THAT is how author Tony Bradman introduces the Collins Guide to Choosing Books for Children aged 5-8 (99p including voucher).

Readers, great and small, who have followed the colourful scrapes of Mairi Hedderwick's Katie Morag over the years must second Bradman. It's the blend of wry humour and homespun philosophy, sustained through text and glorious water colours that gives these snapshots of Scottish island life their unique charm.

Out of their publisher's earshot, Mairi and Katie sometimes fall out. Living on Coll, Hedderwick is sharply conscious that despite the appearance of tourists, a bistro and Bermuda shorts her imaginary island of Struay is largely a nostalgia re-run which bears only tenuous resemblance to the real McCoy. And though she goes out of her way to avoid it, fellow islanders sometimes suspect they are being caricatured.

Add to that the tyranny of a format which has tied her to stories consisting of 12 double spreads each and the imperative of tying in every illustration with both a map and previously recorded detail, and it is easy to understand why digging the vegetable patch often seems like an easy option compared with the monastic discipline of the studio.

That said, she has clearly enjoyed putting her new book together. The Big Katie Morag Story Book (Bodley Head #9.99) adopts the new square format. In fact, it isn't particularly big, but it does incorporate three new stories as well as rhymes, poems, a family tree and even a recipe. Here are the same strong characters (the battling grannies, the stressed out postmistress and Katie Morag herself, the wee scamp with a heart of gold) and the same Struay, great panoramas, hectoring notices and fabbydoo chocolate cake. But the people and places of previous books now become what Hedderwick terms ``scaffolding'' from which to construct new stories and situations.

``It's like a soap opera in a way. It's this consistency which the readers are confident with,'' says Hedderwick.

Bodley Head clearly hopes this book will open up a new audience for the Katie Morag stories, the first of which appeared in 1984. Indeed, there's much here that is irresistable: The ``shimmery Sunday'' when Katie and her brother find real gold plus a tea cosy and various other things at the rainbow's end; the cats (every cat we ever had MH) which leave one regretting Hedderwick never linked up with T S Eliot: the wicked characteristion of the two grannies (mince and tatties versus tagliatelli) and a baby seal who wolfs fish fingers, but spurns even fabbydoo chocolate cake.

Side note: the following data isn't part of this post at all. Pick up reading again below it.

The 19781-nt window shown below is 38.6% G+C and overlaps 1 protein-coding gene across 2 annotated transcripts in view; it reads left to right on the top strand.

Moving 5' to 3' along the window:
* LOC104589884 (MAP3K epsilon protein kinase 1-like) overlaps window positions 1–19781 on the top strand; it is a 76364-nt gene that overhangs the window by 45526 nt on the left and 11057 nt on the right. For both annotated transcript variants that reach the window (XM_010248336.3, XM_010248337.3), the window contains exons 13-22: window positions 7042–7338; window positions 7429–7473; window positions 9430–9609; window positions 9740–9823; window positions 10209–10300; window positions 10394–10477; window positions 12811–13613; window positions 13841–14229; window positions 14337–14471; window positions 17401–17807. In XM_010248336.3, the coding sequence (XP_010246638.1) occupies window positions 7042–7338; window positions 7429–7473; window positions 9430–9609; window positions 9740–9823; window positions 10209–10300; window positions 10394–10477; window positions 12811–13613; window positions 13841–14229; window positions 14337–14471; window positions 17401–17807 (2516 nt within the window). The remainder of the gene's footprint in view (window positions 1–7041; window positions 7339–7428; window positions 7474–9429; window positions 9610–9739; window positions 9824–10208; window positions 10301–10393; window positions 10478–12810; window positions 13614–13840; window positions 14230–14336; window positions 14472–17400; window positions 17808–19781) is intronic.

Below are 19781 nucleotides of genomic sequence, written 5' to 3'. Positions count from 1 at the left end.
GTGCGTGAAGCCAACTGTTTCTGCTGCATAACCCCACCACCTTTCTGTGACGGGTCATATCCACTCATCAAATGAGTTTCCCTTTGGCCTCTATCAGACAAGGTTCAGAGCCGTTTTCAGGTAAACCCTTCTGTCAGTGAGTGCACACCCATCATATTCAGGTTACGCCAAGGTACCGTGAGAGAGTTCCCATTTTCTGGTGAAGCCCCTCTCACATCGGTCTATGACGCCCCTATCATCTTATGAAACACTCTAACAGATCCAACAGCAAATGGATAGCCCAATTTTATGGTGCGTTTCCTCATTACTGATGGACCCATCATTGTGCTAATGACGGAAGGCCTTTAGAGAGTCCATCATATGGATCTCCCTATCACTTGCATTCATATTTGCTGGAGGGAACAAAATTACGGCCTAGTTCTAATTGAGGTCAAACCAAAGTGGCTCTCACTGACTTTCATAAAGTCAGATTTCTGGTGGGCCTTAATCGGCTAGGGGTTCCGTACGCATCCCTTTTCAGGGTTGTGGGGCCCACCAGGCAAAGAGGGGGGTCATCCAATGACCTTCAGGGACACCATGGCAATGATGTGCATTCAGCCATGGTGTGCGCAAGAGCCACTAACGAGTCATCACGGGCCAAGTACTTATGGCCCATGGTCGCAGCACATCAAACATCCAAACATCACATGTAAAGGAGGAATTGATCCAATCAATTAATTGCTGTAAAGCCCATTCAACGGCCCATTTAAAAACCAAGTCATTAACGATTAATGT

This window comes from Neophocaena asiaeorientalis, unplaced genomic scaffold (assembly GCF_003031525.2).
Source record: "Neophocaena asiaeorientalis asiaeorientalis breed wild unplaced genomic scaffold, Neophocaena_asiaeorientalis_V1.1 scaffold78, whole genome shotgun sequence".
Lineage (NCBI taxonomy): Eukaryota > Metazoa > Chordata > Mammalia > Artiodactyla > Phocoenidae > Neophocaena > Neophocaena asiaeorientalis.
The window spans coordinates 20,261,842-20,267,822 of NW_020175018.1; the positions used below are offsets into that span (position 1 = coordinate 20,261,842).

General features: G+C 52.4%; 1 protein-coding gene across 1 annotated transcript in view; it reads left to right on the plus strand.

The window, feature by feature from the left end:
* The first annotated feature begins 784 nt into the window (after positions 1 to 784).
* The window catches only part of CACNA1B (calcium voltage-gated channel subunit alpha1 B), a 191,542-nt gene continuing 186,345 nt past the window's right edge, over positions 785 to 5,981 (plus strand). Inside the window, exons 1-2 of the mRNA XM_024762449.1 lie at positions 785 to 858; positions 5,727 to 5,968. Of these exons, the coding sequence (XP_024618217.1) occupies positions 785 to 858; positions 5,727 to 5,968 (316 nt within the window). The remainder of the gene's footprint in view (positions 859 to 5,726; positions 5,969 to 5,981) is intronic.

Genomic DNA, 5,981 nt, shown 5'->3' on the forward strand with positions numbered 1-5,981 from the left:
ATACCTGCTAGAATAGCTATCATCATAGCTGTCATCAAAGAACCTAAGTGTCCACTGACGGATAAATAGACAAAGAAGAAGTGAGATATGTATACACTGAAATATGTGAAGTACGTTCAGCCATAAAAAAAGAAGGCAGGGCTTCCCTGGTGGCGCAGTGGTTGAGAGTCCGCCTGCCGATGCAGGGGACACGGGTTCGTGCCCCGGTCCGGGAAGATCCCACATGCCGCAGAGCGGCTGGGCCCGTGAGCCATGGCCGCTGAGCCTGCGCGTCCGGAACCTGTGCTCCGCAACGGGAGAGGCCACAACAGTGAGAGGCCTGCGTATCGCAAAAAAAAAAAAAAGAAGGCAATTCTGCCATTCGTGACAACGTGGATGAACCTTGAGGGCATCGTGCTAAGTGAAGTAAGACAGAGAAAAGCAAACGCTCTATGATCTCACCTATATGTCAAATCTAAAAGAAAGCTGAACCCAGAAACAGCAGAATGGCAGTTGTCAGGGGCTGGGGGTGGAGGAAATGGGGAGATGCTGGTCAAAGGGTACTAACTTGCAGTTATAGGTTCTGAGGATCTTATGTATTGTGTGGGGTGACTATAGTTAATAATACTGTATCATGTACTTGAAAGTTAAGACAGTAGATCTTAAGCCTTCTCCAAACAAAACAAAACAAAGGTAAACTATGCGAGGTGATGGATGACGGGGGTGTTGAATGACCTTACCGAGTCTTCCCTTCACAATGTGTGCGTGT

Surely though, this book's strongest appeal must be to Katie Morag devotees. For them, it is full of resonances and revelations, the comfort of familiarity and the shock of the new. We find the tractor-driving Grannie Island who once took enough time away from crofting to bear twin sons and that all that red hair comes from Grandma Mainland's first husband, a butcher. And will the Church of Scotland recover from the revelation that all those naughty big boy cousins are the sons of a reverend.

For the first time there is a detailed map of the whole island. Its sweet delights include the Paps of Struay with a windy gap for a cleavage, standing stones, a castle and a deserted village, plenty of material for more stories. We look forward to them.


FOR Babies and Toddlers: Good Morning Baby (Ladybird #1.99). Follow a baby's morning through David Bennett's witty illustrations and simple text. Every parent will recognise the trail of destruction wrought by a toddler on the loose.

Benny the Breakdown Truck by Karen Ludlow and Willy Smax (Set of four at #2.99 each from Orion). Whether it's pulling Jack Tractor out of the mud or retrieving Alphie Romeo from the canal, Benny's your man, I mean your breakdown truck.

For pre-school kids: I Went to the Zoopermarket (Hippo Scholastic #5.99). Small children love wordplay and will adore this crazy verbal adventure from Nick Sharratt. Open the packets at the zoopermarket and discover that nothing is quite like what it seems. Elephants emerge from jumbo sized cereal packs from porcupines from ``prickled onions''. The combination of graphics and photographs plus garish clashing colour make for an unusual and inspired lift the flap book. Courtney is an underdog who isn't. One of John Burningham's most successful books to date is now out in large format paperback. (Red Fox #4.99). ``I'll certainly let you know if an old dog with big eyebrows who can play the violin, cook wonderful dinners and juggle to keep the baby amused is handed in'' said the policeman. Will Courtney return? I'm not telling.

Jessica by Kevin Henks (Ladybird #1.99) tackles with sympathy the dilemma of a lonely only child using an imaginary friend for comfort and company. Nice twist at the end.

Can Piggles Do It? by Bearsden-based Frank Rodgers (Ladybird #1.99) also deals with loneliness and exclusion. Piggles is a couch potato and a junk food junkie when a trip to the pool changes his outlook as well as his waistline.

Debi Gliori, another Scots author chooses the same creature as her central character in A Present for Big Pig (Walker #4.50) A gently moralistic tale illustrated by Kate Simpson. Little pig gets in a bind over a birthday present. Help comes from an unexpected quarter. Julie Sykes and Tim Warnes I Don't Want to go to Bed! (Magi #3.99) tackles a subject familiar to parents everywhere. Baby Tiger has to find out the hard way that night times are for sleeping.

We stay in the wild for our final choice. Paul Geraghty's spellbinding book The Hunter is now out in paperback (Red Fox #4.99). The dazzling colours and composition of every spread put this book in a class of its own. Add to that a deeply moving story with a powerful anti-poaching message and it's easy to see why this book has won a stream of awards. If someone gave me a fiver I could think of no better way of spending it.